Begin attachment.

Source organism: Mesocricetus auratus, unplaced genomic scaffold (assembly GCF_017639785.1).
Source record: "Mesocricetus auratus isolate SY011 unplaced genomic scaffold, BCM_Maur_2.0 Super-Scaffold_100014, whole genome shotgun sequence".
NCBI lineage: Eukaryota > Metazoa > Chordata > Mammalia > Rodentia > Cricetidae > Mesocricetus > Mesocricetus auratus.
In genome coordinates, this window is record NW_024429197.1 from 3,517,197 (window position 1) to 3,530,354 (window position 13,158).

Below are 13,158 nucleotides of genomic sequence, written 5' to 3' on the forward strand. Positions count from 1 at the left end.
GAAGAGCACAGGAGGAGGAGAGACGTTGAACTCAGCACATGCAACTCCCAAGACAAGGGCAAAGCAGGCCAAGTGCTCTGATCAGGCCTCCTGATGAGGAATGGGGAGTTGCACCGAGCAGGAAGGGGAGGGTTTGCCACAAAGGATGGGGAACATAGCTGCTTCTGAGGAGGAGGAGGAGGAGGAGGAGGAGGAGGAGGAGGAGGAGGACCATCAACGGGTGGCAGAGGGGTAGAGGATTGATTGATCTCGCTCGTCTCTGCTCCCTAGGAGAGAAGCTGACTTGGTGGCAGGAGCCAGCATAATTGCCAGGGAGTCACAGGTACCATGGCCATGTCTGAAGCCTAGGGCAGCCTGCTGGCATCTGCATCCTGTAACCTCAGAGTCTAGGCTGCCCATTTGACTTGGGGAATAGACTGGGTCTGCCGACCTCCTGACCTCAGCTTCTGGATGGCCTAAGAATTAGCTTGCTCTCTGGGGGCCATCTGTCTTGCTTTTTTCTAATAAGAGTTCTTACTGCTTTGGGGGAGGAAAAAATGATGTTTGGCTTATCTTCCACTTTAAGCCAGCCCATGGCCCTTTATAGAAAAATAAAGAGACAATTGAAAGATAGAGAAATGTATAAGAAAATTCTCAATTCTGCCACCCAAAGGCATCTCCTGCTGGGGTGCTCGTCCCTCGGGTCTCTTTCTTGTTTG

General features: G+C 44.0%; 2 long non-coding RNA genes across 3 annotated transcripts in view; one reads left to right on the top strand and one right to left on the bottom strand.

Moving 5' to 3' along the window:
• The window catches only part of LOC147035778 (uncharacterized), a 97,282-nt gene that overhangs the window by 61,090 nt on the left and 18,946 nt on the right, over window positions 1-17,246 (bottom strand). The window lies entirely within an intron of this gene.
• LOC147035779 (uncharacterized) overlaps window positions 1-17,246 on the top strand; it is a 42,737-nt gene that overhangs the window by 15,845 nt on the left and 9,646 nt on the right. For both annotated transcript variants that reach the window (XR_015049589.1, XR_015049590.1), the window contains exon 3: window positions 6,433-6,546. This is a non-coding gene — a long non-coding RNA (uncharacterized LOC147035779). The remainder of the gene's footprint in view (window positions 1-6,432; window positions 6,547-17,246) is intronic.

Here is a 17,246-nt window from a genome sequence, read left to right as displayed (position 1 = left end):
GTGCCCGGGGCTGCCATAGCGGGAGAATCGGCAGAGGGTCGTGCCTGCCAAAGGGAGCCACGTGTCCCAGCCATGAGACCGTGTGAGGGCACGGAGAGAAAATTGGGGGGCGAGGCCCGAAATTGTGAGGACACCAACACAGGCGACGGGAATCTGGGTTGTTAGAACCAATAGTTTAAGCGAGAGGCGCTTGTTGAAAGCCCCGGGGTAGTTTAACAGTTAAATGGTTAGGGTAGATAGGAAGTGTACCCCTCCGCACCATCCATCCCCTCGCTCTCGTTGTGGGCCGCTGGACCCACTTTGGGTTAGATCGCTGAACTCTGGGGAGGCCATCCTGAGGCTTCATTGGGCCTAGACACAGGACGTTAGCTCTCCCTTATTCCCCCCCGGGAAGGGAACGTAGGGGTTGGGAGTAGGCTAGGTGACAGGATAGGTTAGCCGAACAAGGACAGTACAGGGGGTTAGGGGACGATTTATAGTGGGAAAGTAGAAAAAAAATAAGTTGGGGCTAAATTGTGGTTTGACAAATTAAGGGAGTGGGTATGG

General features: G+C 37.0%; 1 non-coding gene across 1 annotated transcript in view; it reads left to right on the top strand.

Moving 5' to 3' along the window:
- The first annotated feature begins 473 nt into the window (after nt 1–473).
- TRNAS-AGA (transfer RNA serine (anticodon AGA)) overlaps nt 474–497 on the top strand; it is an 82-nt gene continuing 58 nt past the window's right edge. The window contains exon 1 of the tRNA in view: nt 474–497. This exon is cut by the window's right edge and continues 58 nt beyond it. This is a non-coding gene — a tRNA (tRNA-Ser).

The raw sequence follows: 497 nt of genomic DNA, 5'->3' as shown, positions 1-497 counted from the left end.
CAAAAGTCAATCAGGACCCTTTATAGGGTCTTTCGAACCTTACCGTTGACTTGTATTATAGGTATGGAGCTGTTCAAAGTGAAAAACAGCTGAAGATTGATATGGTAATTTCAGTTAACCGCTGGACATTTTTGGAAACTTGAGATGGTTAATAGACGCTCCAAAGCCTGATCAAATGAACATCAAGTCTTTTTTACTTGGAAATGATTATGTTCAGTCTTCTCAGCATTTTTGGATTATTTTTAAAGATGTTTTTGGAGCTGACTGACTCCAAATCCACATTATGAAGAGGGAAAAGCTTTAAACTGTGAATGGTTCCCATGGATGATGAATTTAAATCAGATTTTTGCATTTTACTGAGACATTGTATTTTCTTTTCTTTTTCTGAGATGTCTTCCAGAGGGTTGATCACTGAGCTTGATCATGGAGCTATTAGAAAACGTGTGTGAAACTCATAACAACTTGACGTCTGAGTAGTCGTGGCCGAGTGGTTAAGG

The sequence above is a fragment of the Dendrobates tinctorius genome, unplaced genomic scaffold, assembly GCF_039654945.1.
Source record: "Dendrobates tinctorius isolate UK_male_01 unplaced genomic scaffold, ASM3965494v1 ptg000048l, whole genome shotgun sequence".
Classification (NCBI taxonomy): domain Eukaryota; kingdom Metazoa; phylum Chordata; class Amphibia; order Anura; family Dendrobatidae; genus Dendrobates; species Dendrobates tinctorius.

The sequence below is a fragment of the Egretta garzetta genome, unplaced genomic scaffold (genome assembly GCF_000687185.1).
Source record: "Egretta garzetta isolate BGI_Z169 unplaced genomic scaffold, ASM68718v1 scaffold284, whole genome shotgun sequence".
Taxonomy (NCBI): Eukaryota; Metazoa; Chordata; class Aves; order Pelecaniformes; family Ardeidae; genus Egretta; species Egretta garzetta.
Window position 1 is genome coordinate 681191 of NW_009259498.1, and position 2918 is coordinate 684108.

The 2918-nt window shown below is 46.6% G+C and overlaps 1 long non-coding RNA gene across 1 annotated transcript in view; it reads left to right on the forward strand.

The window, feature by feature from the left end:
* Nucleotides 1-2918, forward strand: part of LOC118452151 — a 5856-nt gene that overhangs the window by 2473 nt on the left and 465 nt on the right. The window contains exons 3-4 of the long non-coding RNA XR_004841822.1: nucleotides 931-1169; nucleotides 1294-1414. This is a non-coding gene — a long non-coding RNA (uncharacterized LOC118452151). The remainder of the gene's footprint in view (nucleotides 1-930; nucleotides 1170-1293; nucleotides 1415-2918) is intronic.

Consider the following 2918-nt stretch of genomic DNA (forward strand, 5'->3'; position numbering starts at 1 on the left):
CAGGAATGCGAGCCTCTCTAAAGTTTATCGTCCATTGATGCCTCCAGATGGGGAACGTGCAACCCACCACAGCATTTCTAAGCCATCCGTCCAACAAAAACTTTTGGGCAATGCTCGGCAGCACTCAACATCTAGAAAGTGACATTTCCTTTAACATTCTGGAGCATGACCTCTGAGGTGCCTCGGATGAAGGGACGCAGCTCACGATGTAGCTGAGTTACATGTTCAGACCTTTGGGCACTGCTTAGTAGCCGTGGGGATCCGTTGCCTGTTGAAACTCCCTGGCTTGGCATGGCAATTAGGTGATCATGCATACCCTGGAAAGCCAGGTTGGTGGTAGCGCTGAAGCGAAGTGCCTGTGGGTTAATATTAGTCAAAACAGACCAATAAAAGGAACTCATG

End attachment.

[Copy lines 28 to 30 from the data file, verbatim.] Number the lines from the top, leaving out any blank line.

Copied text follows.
* Nucleotides 1-2918, forward strand: part of LOC118452151 — a 5856-nt gene that overhangs the window by 2473 nt on the left and 465 nt on the right. The window contains exons 3-4 of the long non-coding RNA XR_004841822.1: nucleotides 931-1169; nucleotides 1294-1414. This is a non-coding gene — a long non-coding RNA (uncharacterized LOC118452151). The remainder of the gene's footprint in view (nucleotides 1-930; nucleotides 1170-1293; nucleotides 1415-2918) is intronic.

Consider the following 2918-nt stretch of genomic DNA (forward strand, 5'->3'; position numbering starts at 1 on the left):
CAGGAATGCGAGCCTCTCTAAAGTTTATCGTCCATTGATGCCTCCAGATGGGGAACGTGCAACCCACCACAGCATTTCTAAGCCATCCGTCCAACAAAAACTTTTGGGCAATGCTCGGCAGCACTCAACATCTAGAAAGTGACATTTCCTTTAACATTCTGGAGCATGACCTCTGAGGTGCCTCGGATGAAGGGACGCAGCTCACGATGTAGCTGAGTTACATGTTCAGACCTTTGGGCACTGCTTAGTAGCCGTGGGGATCCGTTGCCTGTTGAAACTCCCTGGCTTGGCATGGCAATTAGGTGATCATGCATACCCTGGAAAGCCAGGTTGGTGGTAGCGCTGAAGCGAAGTGCCTGTGGGTTAATATTAGTCAAAACAGACCAATAAAAGGAACTCATG